Geobacillus stearothermophilus

By | July 25, 2021

Cell structure

Geobacillus stearothermophilus (previously Bacillus stearothermophilus)[1][2] is a rod-shaped, Gram-positive bacterium and a member of the division Firmicutes.


The bacterium is a thermophile and is widely distributed in soil, hot springs, ocean sediment, and is a cause of spoilage in food products. It will grow within a temperature range of 30 to 75°C. Some strains are capable of oxidizing carbon monoxide aerobically.

It is commonly used as a challenge organism for sterilization validation studies and periodic check of sterilization cycles. The biological indicator contains spores of the organism on filter paper inside a vial. After sterilizing, the cap is closed, an ampule of growth medium inside of the vial is crushed and the whole vial is incubated. A color and/or turbidity change indicates the results of the sterilization process; no change indicates that the sterilization conditions were achieved, otherwise the growth of the spores indicates that the sterilization process has not been met. Recently a fluorescent-tagged strain, Rapid Readout(tm), is being used for verifying sterilization, since the visible blue fluorescence appears in about one-tenth the time needed for pH-indicator color change, and an inexpensive light sensor can detect the growing colonies.

Geobacillus stearothermophilus

Scientific classification

Kingdom: Bacteria
Phylum: Firmicutes
Class: Bacilli
Order: Bacillales
Family: Bacillaceae
Genus: Geobacillus
Species: G. stearothermophilus


cteria are utilised in the biotechnology industry as sources of thermostable enzymes, as platforms for biofuel production, and as potential components of bioremediation strategies.

To date over 60 Geobacillus genomes have been sequenced, mainly to identify genes that could be used in different biotechnological applications.

These bacteria have a self-preservation technique – they can form endospores and can remain in this dormant stage for very long periods of time, until conditions for growth are favourable.

  1. stearothermophilus is used to verify decontamination of many laboratory processes as a biological indicator.


  1. stearothermophilus has not been observed to be pathogenic to any host.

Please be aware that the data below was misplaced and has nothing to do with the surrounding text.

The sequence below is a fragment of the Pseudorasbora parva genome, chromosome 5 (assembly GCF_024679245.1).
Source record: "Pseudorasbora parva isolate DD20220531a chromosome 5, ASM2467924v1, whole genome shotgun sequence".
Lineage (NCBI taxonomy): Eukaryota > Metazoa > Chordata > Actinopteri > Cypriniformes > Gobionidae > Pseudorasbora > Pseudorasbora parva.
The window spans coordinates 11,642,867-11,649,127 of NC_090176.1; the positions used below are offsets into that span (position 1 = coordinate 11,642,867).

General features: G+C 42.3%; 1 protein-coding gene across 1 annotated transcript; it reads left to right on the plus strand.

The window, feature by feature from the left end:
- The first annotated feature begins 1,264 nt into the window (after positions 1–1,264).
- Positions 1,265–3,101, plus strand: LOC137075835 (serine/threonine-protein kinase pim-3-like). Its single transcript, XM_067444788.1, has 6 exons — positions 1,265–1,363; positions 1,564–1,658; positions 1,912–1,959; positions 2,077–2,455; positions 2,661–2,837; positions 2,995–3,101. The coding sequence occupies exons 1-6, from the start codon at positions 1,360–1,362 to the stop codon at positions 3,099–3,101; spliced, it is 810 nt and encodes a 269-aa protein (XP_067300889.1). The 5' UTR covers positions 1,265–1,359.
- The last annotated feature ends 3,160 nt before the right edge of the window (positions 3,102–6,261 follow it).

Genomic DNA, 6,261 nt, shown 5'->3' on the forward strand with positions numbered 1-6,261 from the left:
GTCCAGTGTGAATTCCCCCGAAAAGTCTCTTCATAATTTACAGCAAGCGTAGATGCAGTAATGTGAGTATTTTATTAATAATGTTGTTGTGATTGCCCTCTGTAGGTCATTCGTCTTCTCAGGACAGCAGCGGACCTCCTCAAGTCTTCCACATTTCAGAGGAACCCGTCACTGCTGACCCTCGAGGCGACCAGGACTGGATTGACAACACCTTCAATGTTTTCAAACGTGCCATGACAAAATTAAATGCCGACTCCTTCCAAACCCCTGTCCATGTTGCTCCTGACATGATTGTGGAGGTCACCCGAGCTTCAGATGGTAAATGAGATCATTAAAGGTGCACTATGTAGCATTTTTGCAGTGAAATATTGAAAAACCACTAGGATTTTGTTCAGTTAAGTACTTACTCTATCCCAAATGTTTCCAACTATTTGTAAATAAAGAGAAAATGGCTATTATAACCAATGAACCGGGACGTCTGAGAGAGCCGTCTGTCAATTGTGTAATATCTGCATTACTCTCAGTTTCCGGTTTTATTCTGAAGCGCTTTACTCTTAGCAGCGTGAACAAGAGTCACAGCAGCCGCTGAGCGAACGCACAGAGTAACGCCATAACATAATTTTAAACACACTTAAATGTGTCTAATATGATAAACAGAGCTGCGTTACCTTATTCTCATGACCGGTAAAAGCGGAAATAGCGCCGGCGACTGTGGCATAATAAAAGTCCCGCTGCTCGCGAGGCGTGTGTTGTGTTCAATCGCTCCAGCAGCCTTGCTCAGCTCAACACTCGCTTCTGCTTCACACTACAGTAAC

2. stearothermophilus has a significant role in the spoilage of food, especially milk and dairy products as it can survive the pasteurization process due to its heat-tolerance.


Recently, a DNA polymerase derived from these bacteria, Bst polymerase, has become important in molecular biology applications.

Bst polymerase has a helicase-like activity, making it able to unwind DNA strands. Its optimum functional temperature is between 60 and 65°C and it is denatured at temperatures above 70°C. These features make it useful in loop-mediated isothermal amplification (LAMP).[5] LAMP is similar to the polymerase chain reaction (PCR) but does not require the high temperature (96°C) step required to denature DNA.

Biological indicators are used in conjunction with chemical indicators and process indicators to validate sterilization processes.

It was first described in 1920 as Bacillus stearothermophilus,[3] but, together with Bacillus thermoglucosidasius, it was reclassified as a member of the genus Geobacillus in 2001.

Biological Aspects

The amounts of the three aminopeptidases in Bacillus stearothermophilus vary according to the strain. Obligately thermophilic strains (temperature optimum, 55°C; no growth at 37°C) produce substantial amounts of API and APII but little APIII, whereas obligately mesophilic strains (temperature optimum, 37°C; no growth at 55°C) produce substantial amounts of APIII but very little API or APII. Facultative strains (growth at 37 and 55°C) produce all three of these aminopeptidases in comparable amounts [1]. The gene for API has not been cloned, and the reasons for such temperature-dependent expression of the API gene are still unknown. The enzyme activity may be regulated both by a variable Co/Zn ratio and by certain metabolites or membrane (especially hydrophobic) components.

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